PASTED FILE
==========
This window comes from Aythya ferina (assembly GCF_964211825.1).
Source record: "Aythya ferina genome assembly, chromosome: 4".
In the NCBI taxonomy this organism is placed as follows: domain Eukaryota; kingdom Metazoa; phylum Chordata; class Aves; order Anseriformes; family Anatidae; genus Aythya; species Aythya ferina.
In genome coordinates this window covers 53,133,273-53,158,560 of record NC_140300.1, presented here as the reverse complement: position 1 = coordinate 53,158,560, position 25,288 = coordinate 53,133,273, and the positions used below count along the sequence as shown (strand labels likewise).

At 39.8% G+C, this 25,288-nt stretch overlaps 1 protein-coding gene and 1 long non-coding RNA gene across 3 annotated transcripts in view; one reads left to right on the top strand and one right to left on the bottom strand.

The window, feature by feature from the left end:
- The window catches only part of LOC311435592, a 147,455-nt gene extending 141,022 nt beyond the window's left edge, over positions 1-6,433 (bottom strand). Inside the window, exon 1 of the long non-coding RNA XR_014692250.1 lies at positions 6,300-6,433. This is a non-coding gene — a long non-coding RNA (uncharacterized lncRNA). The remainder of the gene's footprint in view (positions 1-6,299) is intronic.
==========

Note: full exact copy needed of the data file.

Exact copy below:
This window comes from Aythya ferina (assembly GCF_964211825.1).
Source record: "Aythya ferina genome assembly, chromosome: 4".
In the NCBI taxonomy this organism is placed as follows: domain Eukaryota; kingdom Metazoa; phylum Chordata; class Aves; order Anseriformes; family Anatidae; genus Aythya; species Aythya ferina.
In genome coordinates this window covers 53,133,273-53,158,560 of record NC_140300.1, presented here as the reverse complement: position 1 = coordinate 53,158,560, position 25,288 = coordinate 53,133,273, and the positions used below count along the sequence as shown (strand labels likewise).

At 39.8% G+C, this 25,288-nt stretch overlaps 1 protein-coding gene and 1 long non-coding RNA gene across 3 annotated transcripts in view; one reads left to right on the top strand and one right to left on the bottom strand.

The window, feature by feature from the left end:
- The window catches only part of LOC311435592, a 147,455-nt gene extending 141,022 nt beyond the window's left edge, over positions 1-6,433 (bottom strand). Inside the window, exon 1 of the long non-coding RNA XR_014692250.1 lies at positions 6,300-6,433. This is a non-coding gene — a long non-coding RNA (uncharacterized lncRNA). The remainder of the gene's footprint in view (positions 1-6,299) is intronic.